The third reason is a more Machiavellian one. Our bicameral system creates at least the appearance of national unity. By herding us all into one of the two parties, we gain a sense of common purpose that is sometimes illusion, sometimes truth. But that unity allows our nation to accomplish fantastic things.

By contrast, the parliamentary governments of the world spend a lot of political time accommodating very basic disagreements amongst the parties. New elections are possible whenever a coalition of parties fractures into an overall minority. The multi-party system makes those differences more visible, and thus more divisive. Gridlock for the world is good for America, we don't have to confront any other nations who are as fundamentally united as we are.

The fourth reason is technological. The world has cell phones. They have television, they have radio and literacy and the Internet. More people have a "voice" than ever before. The instant communication makes us more aware of our differences than any time in history. And that makes it basically impossible to channel everyone into a bicameral political system.

Every Candle Casts a Shadow

There are some real strengths of our system, beyond the unity of purpose mentioned above. One is stability. Elections happen on a monolithically reliable schedule. Parties aren't forced into unpleasant alliances to remain relevant, with all the discord that creates. Likewise, our two parties don't fall apart over crucial national issues. The machine is stable, if not flashy.

Another strength of our system is direct representation (stop laughing). Imagine being forced into a Republican-Democrat alliance in order to keep the President in office. Imagine realizing that your party is slightly smaller, so you're counting on someone from your hated rival party to represent your beliefs as a senator or representative. Hardly reassuring.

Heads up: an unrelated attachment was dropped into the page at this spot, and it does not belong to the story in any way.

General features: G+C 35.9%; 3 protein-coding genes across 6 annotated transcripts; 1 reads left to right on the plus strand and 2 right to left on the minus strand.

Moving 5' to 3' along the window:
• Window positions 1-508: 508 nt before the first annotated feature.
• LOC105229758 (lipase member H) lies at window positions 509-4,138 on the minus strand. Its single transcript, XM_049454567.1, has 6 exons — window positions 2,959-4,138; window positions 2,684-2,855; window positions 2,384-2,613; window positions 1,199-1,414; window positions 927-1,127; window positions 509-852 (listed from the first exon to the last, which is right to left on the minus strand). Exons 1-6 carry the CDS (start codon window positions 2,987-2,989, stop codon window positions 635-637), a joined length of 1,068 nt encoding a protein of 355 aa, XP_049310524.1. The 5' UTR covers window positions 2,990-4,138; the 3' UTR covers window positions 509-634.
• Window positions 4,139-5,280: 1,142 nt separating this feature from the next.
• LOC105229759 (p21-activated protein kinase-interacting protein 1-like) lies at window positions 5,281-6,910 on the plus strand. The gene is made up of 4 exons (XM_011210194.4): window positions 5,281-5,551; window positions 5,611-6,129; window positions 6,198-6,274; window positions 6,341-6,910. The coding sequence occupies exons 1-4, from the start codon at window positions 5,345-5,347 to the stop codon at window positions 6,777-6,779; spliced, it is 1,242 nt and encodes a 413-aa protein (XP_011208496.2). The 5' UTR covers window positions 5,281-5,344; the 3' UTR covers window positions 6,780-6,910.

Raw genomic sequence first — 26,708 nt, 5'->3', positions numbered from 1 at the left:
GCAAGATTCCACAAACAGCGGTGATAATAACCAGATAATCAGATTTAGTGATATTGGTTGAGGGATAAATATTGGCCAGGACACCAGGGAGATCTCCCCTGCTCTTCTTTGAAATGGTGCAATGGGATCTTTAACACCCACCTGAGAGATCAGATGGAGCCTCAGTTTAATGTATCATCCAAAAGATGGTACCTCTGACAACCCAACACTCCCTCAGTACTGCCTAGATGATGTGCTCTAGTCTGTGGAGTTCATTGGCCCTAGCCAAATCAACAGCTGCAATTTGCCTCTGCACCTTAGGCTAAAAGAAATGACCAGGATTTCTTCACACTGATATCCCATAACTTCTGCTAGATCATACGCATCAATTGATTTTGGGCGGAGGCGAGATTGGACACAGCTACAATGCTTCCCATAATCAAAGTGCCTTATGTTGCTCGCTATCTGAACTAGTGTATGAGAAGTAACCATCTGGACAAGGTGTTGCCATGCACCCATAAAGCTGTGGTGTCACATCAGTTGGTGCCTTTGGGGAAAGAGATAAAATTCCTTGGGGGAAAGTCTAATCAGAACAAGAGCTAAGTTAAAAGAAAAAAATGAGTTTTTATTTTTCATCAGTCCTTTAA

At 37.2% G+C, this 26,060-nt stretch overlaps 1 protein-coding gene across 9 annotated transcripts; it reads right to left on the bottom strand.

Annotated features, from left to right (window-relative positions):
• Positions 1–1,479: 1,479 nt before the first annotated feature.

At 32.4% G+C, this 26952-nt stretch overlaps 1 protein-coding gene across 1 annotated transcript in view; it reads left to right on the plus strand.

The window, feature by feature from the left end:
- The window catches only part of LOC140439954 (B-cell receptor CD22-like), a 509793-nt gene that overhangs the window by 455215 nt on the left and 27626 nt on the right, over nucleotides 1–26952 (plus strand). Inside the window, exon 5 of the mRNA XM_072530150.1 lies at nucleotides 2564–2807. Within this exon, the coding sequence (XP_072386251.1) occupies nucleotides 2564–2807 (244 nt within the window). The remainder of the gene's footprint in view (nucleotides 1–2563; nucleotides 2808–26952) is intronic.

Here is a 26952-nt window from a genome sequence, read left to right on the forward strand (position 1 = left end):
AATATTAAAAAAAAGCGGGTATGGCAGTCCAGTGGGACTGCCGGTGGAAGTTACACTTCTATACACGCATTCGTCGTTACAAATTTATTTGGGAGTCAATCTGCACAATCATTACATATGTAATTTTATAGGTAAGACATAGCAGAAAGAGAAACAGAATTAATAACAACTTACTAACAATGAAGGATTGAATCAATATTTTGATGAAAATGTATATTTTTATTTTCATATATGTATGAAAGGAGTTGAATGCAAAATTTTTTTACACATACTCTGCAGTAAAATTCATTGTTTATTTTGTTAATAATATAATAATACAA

There are disadvantages, too. In our two-party system, important issues are hidden for the sake of unity. Democrats are currently struggling with gay marriage (as I type that, I dream the next generation will laugh uproariously at the phrase). Republicans are strongly divided on immigration policy. People with strong opinions may feel that there is no public voice for their position.

Another weakness is accountability. We know the President will be in office for four years. Not more, not less. If he does something incredible (like say, Iran-Contra, perjury, etc.), there is no coalition of parties that can break up to force an election. Our stability can become our prison.

So which is better?

I have little doubt that America would be a parliament if it was founded today. The combination of our rugged independence and our modern technology would make it unavoidable. But would we be better off?

I believe we would. I often chuckle at the overused "Republicrat" and "Demican" terms. Cliches or not, they ring true. Instead of watching many parties make compromises in public, our individual representatives make compromises in secret.

The good news is that our constitution is silent on the possibility of many parties. It could happen spontaneously at any time a critical mass of dissatisfied voters band together. The bad news is that our constitution doesn't provide for elections by parliamentary decree. We're stuck with our elected officials (barring impeachment or voter recall) for their full terms.

Short of Douglas MacArthur, it looks like we're going to remain bi. Cameral. It's worked for 229 years, and we're the greatest nation on Earth. Good enough. Here's to the next hundred.

May God bless the United States of America,